7. R. Makadok, “Toward a Synthesis of the Resource-Based and Dynamic-Capability Views of Rent Creation,” Strategic Management Journal 22, no. 5 (2001): 387-402.
8. Zollo and Winter, “Deliberate Learning.”
9. Tacit knowledge is a foundational concept in the resource-based view of the company. Competitive advantage is derived from the combination of company-specific assets (e.g., brands, distribution networks) developed in step with dynamic capabilities to create inimitable resources. The dynamic capabilities result from organizational routines, how-we-do-things-around-here, that distinguish one company from its competitors and are based in employees’ tacit knowledge. Because this knowledge is tacit, competitors cannot acquire it; if they could, the resource would no longer be inimitable. This sets up one of the great challenges for management: How does one manage and leverage that which is tacit in order to develop competitive advantage? A means of addressing this challenge, the importance of which is widely discussed in the literature, is presented by the authors in this paper. See A.W. King, S.W. Fowler and C.P. Zeithaml, “Managing Organizational Competencies for Competitive Advantage: The Middle-Management Advantage,” Academy of Management Executive 15, no. 2 (May 2001): 95-106; D.J. Teece, G. Pisano and A. Shuen, “Dynamic Capabilities and Strategic Management,” Strategic Management Journal 18, no. 7 (August 1997): 509-533; and N.K. Kakabadse, A. Kouzmin and A. Kakabadse, “From Tacit Knowledge to Knowledge Management: Leveraging Invisible Assets,” Knowledge and Process Management 8, no. 3 (July-September 2001): 137-154.
10. CSC, pioneers in re-engineering, found that overwhelmingly, IT-process-led re-engineering was led by the IT function. In none of the companies it surveyed did marketing lead a re-engineering program. See CSC Index, “State of Reengineering Report” (Cambridge, Massachusetts: 1994). IT should not lead large change projects alone; see M. Sumner, “Risk Factors in Enterprise-Wide/ERP Projects,” Journal of Information Technology 15, no. 4 (December 2000): 317-327; and T.H. Davenport, “Mission Critical: Realizing the Promise of Enterprise Systems” (Boston: Harvard Business Press, 2000).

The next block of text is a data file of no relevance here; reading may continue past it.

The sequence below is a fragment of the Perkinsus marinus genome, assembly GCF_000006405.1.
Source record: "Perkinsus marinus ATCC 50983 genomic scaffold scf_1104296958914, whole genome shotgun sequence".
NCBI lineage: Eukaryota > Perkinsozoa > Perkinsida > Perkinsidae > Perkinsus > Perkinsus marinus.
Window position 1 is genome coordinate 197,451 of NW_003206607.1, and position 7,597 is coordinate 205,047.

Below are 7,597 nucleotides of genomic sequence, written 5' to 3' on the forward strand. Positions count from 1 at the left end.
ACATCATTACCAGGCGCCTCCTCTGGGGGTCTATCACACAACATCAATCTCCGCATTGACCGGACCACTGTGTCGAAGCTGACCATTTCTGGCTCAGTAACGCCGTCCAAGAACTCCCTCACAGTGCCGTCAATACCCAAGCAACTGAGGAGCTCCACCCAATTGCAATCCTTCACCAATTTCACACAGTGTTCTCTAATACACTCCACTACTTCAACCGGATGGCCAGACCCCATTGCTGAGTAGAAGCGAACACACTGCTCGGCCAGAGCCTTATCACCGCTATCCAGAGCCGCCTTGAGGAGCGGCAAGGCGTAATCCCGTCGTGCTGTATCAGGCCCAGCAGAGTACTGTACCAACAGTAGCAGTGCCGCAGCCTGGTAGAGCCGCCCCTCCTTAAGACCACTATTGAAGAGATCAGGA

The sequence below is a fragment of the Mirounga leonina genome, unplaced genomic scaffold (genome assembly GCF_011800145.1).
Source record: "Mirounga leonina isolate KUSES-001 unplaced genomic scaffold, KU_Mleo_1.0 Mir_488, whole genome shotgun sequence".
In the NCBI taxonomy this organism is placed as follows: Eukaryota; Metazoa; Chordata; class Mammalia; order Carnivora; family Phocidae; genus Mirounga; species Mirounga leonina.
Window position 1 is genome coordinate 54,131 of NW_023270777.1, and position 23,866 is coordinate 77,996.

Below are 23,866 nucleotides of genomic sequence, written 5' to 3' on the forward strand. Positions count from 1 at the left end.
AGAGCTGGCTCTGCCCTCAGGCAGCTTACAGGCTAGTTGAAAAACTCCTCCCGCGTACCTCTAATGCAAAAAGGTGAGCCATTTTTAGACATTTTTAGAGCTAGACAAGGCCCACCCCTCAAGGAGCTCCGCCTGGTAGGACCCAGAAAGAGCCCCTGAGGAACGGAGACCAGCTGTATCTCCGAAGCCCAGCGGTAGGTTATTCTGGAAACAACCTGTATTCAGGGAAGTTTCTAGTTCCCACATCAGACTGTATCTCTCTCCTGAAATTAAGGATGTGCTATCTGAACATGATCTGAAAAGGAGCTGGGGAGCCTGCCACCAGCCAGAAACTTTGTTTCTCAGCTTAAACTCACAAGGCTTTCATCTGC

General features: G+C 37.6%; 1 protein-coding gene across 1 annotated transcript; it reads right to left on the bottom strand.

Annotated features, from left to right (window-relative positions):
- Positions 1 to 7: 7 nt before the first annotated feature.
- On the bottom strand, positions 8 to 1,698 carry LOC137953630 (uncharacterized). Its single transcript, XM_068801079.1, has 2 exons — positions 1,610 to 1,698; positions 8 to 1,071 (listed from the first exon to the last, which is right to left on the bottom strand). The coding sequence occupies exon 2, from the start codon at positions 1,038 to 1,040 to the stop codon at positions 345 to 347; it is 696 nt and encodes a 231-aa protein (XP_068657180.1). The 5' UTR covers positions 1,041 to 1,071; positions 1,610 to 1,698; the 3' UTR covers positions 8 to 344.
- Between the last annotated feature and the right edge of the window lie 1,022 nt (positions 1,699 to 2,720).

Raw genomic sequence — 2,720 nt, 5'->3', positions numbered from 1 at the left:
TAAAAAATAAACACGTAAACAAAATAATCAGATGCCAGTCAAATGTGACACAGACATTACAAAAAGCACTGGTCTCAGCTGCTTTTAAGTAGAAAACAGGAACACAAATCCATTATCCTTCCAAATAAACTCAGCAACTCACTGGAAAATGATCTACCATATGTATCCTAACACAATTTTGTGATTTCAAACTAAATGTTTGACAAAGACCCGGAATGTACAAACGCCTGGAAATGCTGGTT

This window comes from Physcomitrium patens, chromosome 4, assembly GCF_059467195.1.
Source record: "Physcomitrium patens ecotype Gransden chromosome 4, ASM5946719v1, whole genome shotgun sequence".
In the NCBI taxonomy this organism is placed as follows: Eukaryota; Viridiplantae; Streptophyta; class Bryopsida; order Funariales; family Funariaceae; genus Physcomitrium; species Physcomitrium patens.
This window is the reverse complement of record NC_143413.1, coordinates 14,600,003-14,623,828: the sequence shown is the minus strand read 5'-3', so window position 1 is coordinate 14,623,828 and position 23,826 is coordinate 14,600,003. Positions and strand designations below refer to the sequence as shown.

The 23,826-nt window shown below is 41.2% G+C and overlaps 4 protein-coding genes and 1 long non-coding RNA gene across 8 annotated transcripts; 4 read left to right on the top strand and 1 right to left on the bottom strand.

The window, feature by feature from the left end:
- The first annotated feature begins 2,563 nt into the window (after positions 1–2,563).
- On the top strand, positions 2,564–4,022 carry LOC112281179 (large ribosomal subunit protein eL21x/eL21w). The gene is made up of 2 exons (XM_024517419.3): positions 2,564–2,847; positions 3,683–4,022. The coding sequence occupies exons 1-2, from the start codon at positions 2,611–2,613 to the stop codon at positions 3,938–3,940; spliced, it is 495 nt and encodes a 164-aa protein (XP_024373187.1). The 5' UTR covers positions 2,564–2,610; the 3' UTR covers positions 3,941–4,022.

11. The strategy literature makes a clear distinction between individuals’ skills and abilities and the concept of the organization’s capabilities; see the references for Teece et al., “Dynamic Capabilities” and Zollo and Winter, “Deliberate Learning.” For a knowledge-based perspective on this issue, see R.M. Grant, “Toward a Knowledge-Based Theory of the Firm,” Strategic Management Journal 17, Special Issue (winter 1996): 109-122.
12. P. Kotler, “A Generic Concept of Marketing,” Journal of Marketing 36, no. 2 (April 1972): 46-54.
13. D. Peppers and M. Rogers, “The One to One Future” (London: Piatkus, 1994).
14. C. Shapiro and H.R. Varian, “Information Rules: A Strategic Guide to the Network Economy” (Boston: Harvard Business Press, 1999).
15. R.S. Achrol and P. Kotler, “Marketing in the Network Economy,” Journal of Marketing, 63 (Special Issue 1999): 146-163.
16. Further explanation of the research behind this analysis can be found in S. Maklan and S. Knox, “Dynamic Capabilities: The Missing Link in CRM Investments,” European Journal of Marketing 43, no. 11/12 (2009): 1392-1410.
17. To “back,” for example, the New York Yankees to win the World Series, one would bet that they will win. To “lay” that bet, one would bet that they do not. Traditional bookmakers laid bets while ordinary bettors backed. Online exchanges allowed private bettors to lay bets for the first time.
18. G. Wood, “Flutter’s Departure Leaves Bitter Taste,” Guardian, Jan. 16, 2002.
19. S. Maklan, S. Knox and L. Ryals, “Using Real Option to Help Build the Business Case for CRM Investment,” Long Range Planning 38, no. 4 (August 2005): 393-410.
i. K.M. Eisenhardt, “Building Theories from Case Study Research,” Academy of Management Review 14, no. 4 (October 1989): 532-550.
ii. The integration of business processes around the needs of individual customers or customer segments as a means of delivering the brand is discussed by M. Christopher, A. Payne and D. Ballantyne, “Relationship Marketing: Strategy and Implementation” (Oxford: Butterworth-Heinemann, 1999); D. Peppers and M. Rogers, “Enterprise One-to-One: Tools for Competing in the Interactive Age” (New York: Currency Doubleday, 1997); and J.N. Sheth, R.S. Sisodia and A. Sharma, “The Antecedents and Consequences of Customer-Centric Marketing,” Journal of the Academy of Marketing Science 28, no.1 (winter 2000): 55-66.